Here are some tips on key conditions to monitor and what you need to consider when selecting a monitoring system for your cannabis greenhouse operation:
Temperature plays a crucial role in any cannabis grow operation. The climate in your greenhouse must be warm enough to nurture photosynthesis and the growth of cannabis plants. Setting the incorrect temperature will significantly impact the potential yield of the plant and the rate at which it develops. A temperature too low will slow the growth of the cannabis, but too hot can lead to heat stress for your plants. The ideal temperature for a standard greenhouse is between 70 and 80 degrees Fahrenheit. However, depending on the stage of plant and desired growth densities, the temperature of the greenhouse needs to be adjusted accordingly.
Humidity directly affects plant photosynthesis and transpiration, so controlling humidity is vital in greenhouse growing. The ideal relative humidity (RH) for cannabis growth is around 60%. A low humidity level can cause water to evaporate too quickly for photosynthesis, while a humidity level that is too high can cause poor growth and possible mold and fungal disease. Monitoring the moisture content in the air of your greenhouse will help the plants during the transpiration process, increasing absorption of nutrients and overall health of the cannabis.
Your cannabis may be getting an abundance of natural light during the summer months, but maintaining adequate sunlight during the winter months can be a challenge. As a solution to this, many greenhouse managers equip their facilities with additional lights to supplement natural light during off-seasons or off-hours. To achieve the best possible yield, a cannabis plant in the budding stage should receive twelve hours of light each day, while other stages could require additional lighting. For example, the growth stage could require your cannabis to be exposed to sunlight for up to eighteen hours a day.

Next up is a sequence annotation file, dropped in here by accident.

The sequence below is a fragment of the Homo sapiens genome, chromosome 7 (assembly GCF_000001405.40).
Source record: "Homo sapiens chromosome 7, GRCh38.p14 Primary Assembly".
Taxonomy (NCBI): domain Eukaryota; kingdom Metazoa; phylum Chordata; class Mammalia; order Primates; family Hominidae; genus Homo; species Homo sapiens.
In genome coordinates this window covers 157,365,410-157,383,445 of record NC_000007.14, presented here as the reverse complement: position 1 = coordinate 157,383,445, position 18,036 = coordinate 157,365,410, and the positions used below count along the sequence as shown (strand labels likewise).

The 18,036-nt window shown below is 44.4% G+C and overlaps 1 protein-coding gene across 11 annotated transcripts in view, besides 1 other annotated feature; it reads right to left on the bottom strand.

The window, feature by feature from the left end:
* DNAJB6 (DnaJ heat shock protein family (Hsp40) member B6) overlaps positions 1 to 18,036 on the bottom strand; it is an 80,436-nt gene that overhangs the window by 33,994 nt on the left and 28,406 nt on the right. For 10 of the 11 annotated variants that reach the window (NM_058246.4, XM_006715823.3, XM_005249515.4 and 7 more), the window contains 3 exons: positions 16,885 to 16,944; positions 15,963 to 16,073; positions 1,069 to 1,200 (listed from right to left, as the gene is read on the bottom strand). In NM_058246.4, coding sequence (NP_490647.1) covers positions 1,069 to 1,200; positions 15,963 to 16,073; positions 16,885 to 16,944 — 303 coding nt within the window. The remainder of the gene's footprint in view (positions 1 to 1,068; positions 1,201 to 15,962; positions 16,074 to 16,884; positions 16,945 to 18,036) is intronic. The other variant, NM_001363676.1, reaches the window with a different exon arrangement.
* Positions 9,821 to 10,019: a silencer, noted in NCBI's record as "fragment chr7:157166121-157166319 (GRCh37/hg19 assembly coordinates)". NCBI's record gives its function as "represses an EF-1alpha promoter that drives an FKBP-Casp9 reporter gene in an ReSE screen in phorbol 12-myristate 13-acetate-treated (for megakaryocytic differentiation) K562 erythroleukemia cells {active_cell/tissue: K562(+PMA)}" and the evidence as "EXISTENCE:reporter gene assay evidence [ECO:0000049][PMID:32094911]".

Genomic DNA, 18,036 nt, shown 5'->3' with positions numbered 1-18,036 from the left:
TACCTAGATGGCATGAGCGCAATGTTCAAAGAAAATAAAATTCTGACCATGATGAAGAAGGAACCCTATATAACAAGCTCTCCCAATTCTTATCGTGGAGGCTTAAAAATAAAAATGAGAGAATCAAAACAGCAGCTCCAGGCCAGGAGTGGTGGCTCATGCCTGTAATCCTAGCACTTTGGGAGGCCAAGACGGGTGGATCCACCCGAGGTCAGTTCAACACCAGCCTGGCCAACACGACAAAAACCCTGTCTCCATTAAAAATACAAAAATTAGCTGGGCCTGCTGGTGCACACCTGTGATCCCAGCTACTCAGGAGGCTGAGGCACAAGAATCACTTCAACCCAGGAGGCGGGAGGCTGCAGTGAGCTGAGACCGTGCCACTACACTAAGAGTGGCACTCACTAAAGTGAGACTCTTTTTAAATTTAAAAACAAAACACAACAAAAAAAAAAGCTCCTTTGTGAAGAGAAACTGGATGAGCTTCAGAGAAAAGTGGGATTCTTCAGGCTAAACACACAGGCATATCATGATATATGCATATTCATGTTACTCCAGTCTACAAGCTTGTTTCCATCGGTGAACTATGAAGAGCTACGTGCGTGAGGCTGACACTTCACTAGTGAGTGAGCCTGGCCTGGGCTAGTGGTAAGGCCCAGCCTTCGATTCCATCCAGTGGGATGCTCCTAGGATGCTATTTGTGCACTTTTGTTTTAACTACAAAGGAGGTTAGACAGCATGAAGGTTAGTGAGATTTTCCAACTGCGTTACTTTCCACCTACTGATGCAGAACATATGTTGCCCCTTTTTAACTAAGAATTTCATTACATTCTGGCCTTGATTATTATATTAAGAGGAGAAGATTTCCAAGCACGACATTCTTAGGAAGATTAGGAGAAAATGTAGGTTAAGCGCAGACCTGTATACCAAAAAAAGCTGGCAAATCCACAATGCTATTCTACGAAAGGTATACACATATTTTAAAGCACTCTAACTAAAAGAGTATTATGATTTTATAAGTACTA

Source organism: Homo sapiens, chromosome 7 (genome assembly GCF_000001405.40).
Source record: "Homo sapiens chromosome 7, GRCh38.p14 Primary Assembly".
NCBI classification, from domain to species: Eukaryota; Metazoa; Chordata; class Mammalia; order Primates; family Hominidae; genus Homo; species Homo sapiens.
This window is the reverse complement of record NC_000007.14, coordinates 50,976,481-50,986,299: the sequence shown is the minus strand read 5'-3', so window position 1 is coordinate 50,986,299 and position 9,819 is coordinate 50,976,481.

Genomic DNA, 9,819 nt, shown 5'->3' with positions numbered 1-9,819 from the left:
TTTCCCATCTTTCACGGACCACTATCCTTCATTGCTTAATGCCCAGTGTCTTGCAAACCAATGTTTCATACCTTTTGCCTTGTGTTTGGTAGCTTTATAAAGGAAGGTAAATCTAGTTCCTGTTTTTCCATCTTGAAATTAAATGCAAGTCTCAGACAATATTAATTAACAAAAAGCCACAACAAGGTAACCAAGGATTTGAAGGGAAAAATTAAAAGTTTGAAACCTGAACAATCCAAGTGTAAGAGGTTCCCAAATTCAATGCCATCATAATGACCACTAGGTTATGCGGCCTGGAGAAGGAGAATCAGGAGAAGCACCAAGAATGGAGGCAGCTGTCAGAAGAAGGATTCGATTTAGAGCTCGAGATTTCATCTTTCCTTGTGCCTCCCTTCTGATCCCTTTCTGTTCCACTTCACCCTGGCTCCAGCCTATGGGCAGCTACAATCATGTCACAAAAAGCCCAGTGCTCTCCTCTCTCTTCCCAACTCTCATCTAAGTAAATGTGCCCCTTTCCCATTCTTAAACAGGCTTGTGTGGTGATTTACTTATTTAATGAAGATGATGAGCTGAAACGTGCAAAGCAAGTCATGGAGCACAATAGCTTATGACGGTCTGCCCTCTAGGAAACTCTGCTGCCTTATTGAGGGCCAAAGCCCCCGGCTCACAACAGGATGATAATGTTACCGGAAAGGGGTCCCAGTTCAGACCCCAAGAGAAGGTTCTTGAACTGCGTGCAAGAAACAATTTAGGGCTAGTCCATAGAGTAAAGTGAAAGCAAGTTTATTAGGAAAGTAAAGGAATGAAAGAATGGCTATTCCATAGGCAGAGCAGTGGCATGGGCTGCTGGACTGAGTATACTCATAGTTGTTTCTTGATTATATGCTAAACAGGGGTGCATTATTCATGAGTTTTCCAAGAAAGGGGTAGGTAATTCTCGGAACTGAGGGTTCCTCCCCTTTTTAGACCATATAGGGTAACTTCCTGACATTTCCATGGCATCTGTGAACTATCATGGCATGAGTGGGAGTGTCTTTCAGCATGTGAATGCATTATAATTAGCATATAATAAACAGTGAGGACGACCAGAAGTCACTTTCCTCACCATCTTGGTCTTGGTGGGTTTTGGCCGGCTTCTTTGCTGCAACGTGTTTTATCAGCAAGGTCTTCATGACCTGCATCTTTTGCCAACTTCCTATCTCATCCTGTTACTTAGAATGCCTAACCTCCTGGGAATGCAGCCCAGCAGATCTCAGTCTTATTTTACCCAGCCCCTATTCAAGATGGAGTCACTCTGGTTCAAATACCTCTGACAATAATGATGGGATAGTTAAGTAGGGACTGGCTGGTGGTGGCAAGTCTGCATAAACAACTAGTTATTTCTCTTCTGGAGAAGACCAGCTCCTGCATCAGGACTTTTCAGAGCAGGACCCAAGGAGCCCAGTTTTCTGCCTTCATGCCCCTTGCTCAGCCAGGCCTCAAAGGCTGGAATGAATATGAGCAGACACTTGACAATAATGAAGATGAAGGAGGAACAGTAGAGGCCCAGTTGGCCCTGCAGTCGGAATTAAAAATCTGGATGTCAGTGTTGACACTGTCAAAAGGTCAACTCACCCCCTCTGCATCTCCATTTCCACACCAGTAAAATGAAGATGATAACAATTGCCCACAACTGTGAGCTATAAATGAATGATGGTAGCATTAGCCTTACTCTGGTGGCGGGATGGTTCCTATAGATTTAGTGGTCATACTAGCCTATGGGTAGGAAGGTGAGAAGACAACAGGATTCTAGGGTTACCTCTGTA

Like any other plant, cannabis requires CO2 to breathe. Greenhouse managers must set and monitor the CO2 levels in their facility to make sure that there is an adequate amount for the plants to develop, grow and be healthy. The amount of carbon dioxide required for your cannabis depends of the size of the facility and the amount of light the plants are receiving. However, a standard grow area for cannabis can maintain a CO2 range from 1000 to 1500 parts per million (PPM). A level below that threshold can result in slower growth of the plants, while a level above would lead to unused and wasted CO2.
Irrigation and Soil Moisture